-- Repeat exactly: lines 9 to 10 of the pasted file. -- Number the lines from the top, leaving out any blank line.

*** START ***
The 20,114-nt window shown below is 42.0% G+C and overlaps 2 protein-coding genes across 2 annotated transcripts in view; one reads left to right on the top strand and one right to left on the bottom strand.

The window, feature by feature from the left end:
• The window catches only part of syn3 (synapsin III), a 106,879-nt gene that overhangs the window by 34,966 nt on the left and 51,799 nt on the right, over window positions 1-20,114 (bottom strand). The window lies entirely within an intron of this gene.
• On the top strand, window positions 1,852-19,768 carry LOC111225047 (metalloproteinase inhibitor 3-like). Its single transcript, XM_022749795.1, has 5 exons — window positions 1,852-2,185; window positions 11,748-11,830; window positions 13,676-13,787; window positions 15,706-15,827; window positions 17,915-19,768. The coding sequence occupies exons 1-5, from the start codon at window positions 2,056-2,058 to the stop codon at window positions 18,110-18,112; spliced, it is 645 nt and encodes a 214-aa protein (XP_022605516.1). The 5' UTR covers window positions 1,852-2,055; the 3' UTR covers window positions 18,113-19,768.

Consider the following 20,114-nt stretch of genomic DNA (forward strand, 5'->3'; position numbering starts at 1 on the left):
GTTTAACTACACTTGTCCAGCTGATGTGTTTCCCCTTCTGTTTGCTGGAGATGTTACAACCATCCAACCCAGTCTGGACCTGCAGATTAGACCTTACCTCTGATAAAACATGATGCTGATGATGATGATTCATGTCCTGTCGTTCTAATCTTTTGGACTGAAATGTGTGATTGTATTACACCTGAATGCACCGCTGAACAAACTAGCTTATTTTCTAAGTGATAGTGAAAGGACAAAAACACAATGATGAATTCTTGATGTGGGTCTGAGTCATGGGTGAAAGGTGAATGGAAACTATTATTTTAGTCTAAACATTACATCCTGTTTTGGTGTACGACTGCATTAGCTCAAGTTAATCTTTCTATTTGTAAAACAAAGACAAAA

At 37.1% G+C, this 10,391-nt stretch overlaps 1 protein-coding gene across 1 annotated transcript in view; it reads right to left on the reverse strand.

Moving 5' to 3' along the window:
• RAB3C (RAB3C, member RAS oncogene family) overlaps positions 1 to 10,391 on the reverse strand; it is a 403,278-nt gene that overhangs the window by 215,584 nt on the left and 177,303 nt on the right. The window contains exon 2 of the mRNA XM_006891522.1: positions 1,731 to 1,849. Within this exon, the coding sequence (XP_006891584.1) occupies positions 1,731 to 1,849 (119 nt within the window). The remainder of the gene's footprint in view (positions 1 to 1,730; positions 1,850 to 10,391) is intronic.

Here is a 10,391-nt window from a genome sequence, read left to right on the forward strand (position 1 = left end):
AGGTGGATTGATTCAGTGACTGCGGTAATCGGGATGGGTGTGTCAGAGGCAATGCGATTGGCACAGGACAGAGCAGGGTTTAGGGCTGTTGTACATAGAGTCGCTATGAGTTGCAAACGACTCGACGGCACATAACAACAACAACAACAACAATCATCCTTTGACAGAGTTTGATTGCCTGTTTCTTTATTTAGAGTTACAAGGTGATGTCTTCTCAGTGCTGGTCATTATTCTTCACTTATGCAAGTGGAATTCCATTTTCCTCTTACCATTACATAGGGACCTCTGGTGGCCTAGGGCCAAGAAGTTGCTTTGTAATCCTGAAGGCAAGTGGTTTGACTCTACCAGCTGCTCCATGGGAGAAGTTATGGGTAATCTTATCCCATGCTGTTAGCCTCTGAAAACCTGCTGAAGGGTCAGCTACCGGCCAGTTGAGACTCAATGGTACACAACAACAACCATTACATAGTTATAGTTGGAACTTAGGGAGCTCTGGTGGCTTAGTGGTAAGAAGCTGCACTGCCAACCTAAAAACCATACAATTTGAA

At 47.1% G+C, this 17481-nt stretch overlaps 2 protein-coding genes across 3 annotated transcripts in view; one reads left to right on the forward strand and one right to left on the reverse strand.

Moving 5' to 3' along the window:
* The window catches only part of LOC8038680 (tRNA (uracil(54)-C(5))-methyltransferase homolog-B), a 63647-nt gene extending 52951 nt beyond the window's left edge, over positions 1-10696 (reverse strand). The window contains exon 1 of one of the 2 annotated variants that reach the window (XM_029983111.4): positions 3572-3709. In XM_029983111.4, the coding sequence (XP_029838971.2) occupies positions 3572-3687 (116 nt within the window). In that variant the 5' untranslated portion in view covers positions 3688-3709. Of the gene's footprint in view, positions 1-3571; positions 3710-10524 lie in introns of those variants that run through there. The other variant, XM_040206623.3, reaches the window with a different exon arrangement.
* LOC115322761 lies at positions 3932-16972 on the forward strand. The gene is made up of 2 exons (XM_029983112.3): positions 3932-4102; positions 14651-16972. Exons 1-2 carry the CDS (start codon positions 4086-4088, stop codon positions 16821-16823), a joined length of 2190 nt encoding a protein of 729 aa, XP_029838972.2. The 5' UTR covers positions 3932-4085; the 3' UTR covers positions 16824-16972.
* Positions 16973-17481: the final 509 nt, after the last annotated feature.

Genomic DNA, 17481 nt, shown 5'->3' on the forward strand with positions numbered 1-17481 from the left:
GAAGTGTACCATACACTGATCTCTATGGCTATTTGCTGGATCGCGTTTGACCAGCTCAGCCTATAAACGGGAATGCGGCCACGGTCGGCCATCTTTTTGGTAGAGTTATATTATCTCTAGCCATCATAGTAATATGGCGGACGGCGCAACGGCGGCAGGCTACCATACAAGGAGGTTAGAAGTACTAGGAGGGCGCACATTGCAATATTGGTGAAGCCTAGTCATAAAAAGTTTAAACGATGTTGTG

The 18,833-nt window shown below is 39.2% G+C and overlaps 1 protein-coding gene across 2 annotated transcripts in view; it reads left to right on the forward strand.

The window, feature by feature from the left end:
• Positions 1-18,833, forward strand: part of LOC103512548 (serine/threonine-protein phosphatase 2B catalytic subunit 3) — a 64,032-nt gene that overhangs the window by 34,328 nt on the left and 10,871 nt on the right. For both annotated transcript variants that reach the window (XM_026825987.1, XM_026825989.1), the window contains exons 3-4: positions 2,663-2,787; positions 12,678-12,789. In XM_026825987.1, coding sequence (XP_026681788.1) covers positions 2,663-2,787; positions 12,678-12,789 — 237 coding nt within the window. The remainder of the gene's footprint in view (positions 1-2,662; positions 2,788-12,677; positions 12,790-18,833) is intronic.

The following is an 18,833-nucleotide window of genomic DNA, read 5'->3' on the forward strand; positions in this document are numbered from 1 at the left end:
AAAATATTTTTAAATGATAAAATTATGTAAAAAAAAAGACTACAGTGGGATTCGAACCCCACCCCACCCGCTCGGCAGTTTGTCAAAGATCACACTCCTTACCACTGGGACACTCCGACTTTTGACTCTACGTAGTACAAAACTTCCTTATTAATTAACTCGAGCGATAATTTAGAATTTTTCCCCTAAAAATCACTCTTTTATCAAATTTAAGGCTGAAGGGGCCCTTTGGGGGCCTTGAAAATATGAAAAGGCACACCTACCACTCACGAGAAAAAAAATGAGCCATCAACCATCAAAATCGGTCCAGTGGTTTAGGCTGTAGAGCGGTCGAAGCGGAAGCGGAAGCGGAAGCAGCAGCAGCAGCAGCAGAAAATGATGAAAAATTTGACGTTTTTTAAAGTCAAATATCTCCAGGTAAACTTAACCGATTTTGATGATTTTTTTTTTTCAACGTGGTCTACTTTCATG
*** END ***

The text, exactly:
• RAB3C (RAB3C, member RAS oncogene family) overlaps positions 1 to 10,391 on the reverse strand; it is a 403,278-nt gene that overhangs the window by 215,584 nt on the left and 177,303 nt on the right. The window contains exon 2 of the mRNA XM_006891522.1: positions 1,731 to 1,849. Within this exon, the coding sequence (XP_006891584.1) occupies positions 1,731 to 1,849 (119 nt within the window). The remainder of the gene's footprint in view (positions 1 to 1,730; positions 1,850 to 10,391) is intronic.

Here is a 10,391-nt window from a genome sequence, read left to right on the forward strand (position 1 = left end):